Avoiding Spider Veins During Pregnancy

April 25, 2014 Updated: April 25, 2014

Spider veins are dilated capillaries that are located in the most superficial layer of the skin. Appearing as red, purple, or blue “spider’s legs,” these veins are small, dilated vessels caused by the pooling of blood close to the surface of the skin.

As they often appear alongside slightly larger blue or green feeder veins, also known as reticular veins, it is believed that spider veins are caused by the same problems that cause varicose veins and other venous abnormalities.

On their own and without any other problems, spider veins are a cosmetic issue that can be successfully treated with sclerotherapy, injections with a solution that causes the veins to close, rerouting the blood into other veins. The closed veins scar and eventually fade away.

However, if you have other health conditions, this treatment is unlikely to be effective without the underlying cause being resolved. This makes it essential for your doctor to pay close attention when examining your legs prior to proceeding with a course of treatment

During Pregnancy

Multiple factors contribute to the development of spider veins during pregnancy. Heredity plays an important role, and hormonal changes that occur during pregnancy directly impact vein wall distensibility (ability to extend). This happens to accommodate the increased blood volume needed during the pregnancy.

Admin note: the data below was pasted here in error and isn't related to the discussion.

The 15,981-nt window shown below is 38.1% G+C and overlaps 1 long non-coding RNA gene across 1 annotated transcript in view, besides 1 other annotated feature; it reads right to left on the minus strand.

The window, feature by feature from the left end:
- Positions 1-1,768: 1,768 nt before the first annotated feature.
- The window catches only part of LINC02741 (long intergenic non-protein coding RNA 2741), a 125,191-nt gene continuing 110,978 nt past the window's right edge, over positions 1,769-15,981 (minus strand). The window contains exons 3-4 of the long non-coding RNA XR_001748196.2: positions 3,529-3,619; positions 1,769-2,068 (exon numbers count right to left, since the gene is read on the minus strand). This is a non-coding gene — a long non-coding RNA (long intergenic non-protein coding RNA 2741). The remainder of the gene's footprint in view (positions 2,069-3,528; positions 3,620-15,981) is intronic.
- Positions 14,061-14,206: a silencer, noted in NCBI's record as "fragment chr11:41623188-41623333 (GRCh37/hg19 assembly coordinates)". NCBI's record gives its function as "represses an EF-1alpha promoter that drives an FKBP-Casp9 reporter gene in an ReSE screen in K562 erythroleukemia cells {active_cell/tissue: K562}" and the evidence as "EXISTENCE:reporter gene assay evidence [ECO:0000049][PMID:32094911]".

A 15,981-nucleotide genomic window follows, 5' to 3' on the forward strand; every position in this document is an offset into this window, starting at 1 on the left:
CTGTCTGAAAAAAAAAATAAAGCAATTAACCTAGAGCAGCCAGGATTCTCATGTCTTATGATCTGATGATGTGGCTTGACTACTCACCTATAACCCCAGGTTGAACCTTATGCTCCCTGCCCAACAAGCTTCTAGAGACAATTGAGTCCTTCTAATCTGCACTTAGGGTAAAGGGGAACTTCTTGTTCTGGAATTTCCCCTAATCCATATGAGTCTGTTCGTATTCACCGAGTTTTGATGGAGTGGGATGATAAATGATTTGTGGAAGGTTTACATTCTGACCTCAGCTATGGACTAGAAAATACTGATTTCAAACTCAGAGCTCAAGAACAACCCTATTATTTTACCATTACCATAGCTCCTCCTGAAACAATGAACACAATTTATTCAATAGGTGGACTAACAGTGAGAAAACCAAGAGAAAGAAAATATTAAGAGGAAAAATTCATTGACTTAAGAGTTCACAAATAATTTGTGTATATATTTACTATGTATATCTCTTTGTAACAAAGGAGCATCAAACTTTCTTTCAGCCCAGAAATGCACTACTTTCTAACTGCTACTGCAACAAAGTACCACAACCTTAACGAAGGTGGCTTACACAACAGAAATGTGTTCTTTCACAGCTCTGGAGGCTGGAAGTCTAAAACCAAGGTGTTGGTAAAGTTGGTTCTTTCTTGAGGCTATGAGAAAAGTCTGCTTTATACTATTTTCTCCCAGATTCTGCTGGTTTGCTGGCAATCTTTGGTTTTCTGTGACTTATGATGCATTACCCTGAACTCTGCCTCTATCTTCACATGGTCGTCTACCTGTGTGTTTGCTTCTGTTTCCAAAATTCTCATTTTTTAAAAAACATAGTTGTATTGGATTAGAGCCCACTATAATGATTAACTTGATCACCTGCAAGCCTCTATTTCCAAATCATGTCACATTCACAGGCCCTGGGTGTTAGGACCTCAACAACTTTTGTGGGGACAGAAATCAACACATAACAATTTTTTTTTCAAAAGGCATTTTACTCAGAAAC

Later in the pregnancy, the increased size of the uterus compresses the pelvic veins and increases the pressure in leg veins, adding to their already distended volume. In women who are prone to spider veins, this combination of events will always lead to a new surge in the numbers of spider veins on the legs.


A great way to prevent worsening of spider veins or developing varicose vein conditions is to treat them prior to pregnancy.

Wearing compression hose during pregnancy is an excellent method of preventing more veins from appearing. Minimizing weight gain and staying active are well-recognized ways to prevent varicose and spider vein conditions from worsening.

The good news is that many veins disappear several weeks after delivery as hormonal changes return to normal.

The mainstay of treatment for spider veins is sclerotherapy; however, this is not done during pregnancy. In general, most vein specialists agree to wait six weeks after delivery before starting sclerosant treatment.

Dr. David Glass, FACS, is a vein surgeon and the medical director of the New York Vein Center, with offices in Brooklyn and Manhattan. NewYorkVeinCenter.org